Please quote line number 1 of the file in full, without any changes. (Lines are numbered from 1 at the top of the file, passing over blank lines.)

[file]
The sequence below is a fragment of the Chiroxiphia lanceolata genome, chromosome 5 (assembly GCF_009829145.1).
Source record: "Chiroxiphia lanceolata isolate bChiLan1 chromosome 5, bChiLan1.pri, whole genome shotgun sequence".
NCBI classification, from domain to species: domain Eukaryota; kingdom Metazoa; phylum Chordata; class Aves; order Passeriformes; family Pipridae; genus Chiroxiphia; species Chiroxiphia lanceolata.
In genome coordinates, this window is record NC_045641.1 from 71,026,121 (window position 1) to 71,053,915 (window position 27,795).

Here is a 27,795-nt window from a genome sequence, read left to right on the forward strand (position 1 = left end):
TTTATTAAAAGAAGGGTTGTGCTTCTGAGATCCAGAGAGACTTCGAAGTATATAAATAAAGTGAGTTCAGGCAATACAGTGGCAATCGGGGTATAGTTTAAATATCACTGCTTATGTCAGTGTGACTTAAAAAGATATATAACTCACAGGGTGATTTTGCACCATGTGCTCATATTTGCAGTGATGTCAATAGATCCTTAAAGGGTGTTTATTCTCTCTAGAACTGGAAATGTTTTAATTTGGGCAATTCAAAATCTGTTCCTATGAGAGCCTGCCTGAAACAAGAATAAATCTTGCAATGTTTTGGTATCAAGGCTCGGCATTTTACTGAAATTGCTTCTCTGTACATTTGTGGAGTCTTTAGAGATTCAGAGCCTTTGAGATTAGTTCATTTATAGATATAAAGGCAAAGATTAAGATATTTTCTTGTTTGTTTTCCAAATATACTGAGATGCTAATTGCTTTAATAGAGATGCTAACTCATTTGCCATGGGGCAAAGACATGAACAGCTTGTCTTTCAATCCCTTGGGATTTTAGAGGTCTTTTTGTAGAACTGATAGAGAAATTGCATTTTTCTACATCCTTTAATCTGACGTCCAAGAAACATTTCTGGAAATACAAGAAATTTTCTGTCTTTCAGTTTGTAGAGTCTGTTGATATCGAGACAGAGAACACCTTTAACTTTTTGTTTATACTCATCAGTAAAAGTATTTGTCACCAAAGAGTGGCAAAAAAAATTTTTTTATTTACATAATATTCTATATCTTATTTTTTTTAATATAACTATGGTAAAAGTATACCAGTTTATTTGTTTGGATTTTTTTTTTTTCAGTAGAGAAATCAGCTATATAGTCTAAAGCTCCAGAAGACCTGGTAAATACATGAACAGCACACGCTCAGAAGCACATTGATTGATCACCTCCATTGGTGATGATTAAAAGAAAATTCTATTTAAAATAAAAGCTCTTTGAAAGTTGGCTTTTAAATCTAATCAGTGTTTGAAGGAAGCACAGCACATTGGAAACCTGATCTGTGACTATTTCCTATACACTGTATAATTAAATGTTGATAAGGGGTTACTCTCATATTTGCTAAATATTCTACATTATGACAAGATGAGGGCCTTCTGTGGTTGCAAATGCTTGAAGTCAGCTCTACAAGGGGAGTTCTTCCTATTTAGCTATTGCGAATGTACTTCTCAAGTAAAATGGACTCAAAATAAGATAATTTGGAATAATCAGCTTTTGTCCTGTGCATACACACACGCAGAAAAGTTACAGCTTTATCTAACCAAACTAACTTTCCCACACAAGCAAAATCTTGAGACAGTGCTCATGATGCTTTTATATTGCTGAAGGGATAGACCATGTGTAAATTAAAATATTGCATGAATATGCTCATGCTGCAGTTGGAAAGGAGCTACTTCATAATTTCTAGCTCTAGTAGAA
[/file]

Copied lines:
The sequence below is a fragment of the Chiroxiphia lanceolata genome, chromosome 5 (assembly GCF_009829145.1).